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Our own interview with Dylan Linde

20/11/2019 by D&B Poker

We recently interviewed Dylan Linde about his life in poker and about his book. Here are his responses to the seven questions we asked him:

  • Dylan, about 15 years ago, you decided to start a professional career as a poker player. What was the turning point that made you consider that making a living from poker was viable?

There was a point where I was taking poker as seriously as the other games I was playing competitively (Magic: The Gathering and Tekken Tag) but started making real money at it. One Christmas break my roommate Kevin MacPhee made $10,000 on PartyPoker and that was the first inkling that I could do this as well. That next semester I made as much at online poker as I would have in a year of being a teacher (my college target career at that point) so I decided to give it a go.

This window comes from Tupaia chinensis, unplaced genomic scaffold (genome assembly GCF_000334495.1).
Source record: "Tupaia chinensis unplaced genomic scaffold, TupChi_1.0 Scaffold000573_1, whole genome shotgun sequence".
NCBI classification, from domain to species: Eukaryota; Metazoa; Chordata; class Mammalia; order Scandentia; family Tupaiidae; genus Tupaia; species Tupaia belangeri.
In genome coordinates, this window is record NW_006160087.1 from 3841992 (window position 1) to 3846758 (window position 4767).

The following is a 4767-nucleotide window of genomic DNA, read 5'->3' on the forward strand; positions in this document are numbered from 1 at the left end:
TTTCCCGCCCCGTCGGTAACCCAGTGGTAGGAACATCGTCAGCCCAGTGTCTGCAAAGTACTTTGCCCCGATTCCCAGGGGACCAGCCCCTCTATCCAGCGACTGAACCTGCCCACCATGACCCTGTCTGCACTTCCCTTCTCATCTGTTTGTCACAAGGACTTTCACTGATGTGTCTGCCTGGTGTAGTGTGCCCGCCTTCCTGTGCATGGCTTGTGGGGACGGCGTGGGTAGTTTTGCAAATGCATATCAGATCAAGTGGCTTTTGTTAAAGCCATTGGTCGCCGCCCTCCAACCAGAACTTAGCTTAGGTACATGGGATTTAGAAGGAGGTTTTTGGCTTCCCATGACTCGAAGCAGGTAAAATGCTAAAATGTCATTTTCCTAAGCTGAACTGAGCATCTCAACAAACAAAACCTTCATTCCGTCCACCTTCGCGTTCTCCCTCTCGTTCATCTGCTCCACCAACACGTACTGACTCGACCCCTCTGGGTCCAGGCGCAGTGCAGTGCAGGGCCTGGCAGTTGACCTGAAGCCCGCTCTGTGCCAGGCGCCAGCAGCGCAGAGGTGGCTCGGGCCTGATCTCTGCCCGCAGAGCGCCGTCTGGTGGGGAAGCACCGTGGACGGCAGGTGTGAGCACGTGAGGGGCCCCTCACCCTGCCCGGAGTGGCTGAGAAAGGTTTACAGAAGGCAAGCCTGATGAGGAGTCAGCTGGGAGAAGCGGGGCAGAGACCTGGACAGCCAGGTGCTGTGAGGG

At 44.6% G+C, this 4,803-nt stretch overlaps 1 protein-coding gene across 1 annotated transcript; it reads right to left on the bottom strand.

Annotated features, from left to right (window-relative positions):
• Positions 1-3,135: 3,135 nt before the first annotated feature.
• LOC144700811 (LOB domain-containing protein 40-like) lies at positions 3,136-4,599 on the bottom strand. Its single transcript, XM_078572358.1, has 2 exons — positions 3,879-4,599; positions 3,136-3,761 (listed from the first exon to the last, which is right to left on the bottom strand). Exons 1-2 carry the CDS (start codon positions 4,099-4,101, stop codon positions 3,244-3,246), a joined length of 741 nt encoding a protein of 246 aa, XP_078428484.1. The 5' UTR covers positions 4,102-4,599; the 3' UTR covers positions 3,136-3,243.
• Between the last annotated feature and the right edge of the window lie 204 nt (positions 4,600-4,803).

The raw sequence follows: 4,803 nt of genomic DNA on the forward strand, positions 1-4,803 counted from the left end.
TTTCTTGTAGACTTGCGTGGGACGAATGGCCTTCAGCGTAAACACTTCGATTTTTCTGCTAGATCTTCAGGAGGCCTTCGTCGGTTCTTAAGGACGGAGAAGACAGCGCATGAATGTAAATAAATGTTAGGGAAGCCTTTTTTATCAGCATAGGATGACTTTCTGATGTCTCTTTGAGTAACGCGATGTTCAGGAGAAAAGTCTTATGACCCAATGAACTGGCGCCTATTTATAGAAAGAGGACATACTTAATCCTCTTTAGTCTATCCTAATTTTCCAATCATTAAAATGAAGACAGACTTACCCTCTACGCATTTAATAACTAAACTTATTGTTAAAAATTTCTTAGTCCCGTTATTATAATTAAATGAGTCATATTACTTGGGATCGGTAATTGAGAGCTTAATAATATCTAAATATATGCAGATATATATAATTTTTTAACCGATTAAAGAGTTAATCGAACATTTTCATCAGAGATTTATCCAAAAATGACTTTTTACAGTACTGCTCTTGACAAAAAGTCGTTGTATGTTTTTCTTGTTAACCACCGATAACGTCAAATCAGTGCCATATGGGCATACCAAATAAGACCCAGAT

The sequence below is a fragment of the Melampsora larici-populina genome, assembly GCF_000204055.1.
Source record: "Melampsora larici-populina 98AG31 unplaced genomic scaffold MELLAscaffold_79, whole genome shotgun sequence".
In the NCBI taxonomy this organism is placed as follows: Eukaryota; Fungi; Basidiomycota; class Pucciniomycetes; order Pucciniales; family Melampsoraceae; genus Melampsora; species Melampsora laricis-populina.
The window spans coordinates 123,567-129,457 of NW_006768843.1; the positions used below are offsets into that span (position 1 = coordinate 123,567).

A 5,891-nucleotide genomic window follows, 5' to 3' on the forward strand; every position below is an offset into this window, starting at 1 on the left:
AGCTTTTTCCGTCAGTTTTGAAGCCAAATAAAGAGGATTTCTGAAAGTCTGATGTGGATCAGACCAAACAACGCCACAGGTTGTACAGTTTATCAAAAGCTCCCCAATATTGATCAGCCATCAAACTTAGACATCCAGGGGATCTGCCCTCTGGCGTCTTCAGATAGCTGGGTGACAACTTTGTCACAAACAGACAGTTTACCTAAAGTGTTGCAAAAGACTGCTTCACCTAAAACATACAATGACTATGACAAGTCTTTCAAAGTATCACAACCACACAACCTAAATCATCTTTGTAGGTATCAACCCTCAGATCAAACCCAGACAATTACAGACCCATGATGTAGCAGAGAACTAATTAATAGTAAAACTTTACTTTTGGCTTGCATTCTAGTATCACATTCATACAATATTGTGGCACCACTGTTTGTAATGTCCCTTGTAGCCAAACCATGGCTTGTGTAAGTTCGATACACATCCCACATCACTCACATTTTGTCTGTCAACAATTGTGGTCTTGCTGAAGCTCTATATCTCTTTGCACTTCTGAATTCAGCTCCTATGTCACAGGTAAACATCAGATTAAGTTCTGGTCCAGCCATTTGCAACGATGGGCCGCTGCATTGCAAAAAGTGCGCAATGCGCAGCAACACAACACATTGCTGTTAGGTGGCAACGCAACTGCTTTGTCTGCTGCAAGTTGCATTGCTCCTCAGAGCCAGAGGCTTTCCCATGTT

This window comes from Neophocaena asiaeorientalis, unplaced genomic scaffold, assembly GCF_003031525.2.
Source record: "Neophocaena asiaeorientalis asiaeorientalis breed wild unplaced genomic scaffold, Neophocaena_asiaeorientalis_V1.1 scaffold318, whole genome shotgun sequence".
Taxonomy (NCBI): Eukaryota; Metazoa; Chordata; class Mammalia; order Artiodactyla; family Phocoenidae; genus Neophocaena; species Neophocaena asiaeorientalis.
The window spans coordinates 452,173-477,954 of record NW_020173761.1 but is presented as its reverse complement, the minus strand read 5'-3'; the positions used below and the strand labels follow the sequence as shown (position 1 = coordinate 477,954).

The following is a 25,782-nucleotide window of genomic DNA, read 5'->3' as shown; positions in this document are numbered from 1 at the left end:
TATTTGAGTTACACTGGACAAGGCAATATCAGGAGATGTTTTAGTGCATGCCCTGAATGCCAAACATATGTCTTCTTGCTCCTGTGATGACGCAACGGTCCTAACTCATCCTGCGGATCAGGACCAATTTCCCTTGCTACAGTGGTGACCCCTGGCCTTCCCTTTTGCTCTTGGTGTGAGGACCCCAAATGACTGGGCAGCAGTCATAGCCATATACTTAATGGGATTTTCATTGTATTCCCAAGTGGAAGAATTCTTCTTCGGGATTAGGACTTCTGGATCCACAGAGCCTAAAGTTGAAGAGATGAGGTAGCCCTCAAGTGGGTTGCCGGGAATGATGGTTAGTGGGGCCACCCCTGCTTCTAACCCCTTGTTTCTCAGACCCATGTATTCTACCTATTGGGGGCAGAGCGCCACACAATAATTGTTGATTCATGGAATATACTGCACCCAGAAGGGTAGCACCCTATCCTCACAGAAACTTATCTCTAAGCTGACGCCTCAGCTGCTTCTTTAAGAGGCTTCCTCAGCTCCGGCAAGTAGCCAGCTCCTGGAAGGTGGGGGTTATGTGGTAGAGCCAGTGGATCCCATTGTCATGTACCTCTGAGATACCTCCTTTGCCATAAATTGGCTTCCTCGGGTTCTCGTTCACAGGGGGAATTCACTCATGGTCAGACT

• Since 2005, you have accumulated more than $4,000,000 in competitive winnings. At what point did you consider that your choice to become a professional poker player was the correct one.

Honestly, since the moment I decided to become a professional poker player I have thought it was the right one. There have been many dark mental moments in my career but all of the negative thoughts were never around if I made the right choice in playing poker. They were more about worrying that I perhaps could not cut it doing what I love. Throughout my entire life I have had a deep seeded love of competition and gaming. I spent years before poker trying to become one of the best in the world at a variety of games in which there was little or no money. When I finally found a game that had seemingly endless complexity mixed with an extremely high profitability cap, I knew that it would be a perfect fit for me.

  • Last June D&B published your book “Mastering Mixed Games”. What was the first reason you wanted to write this book? Was it easy for you to choose what to include in the book, and what might be of interest to potential readers?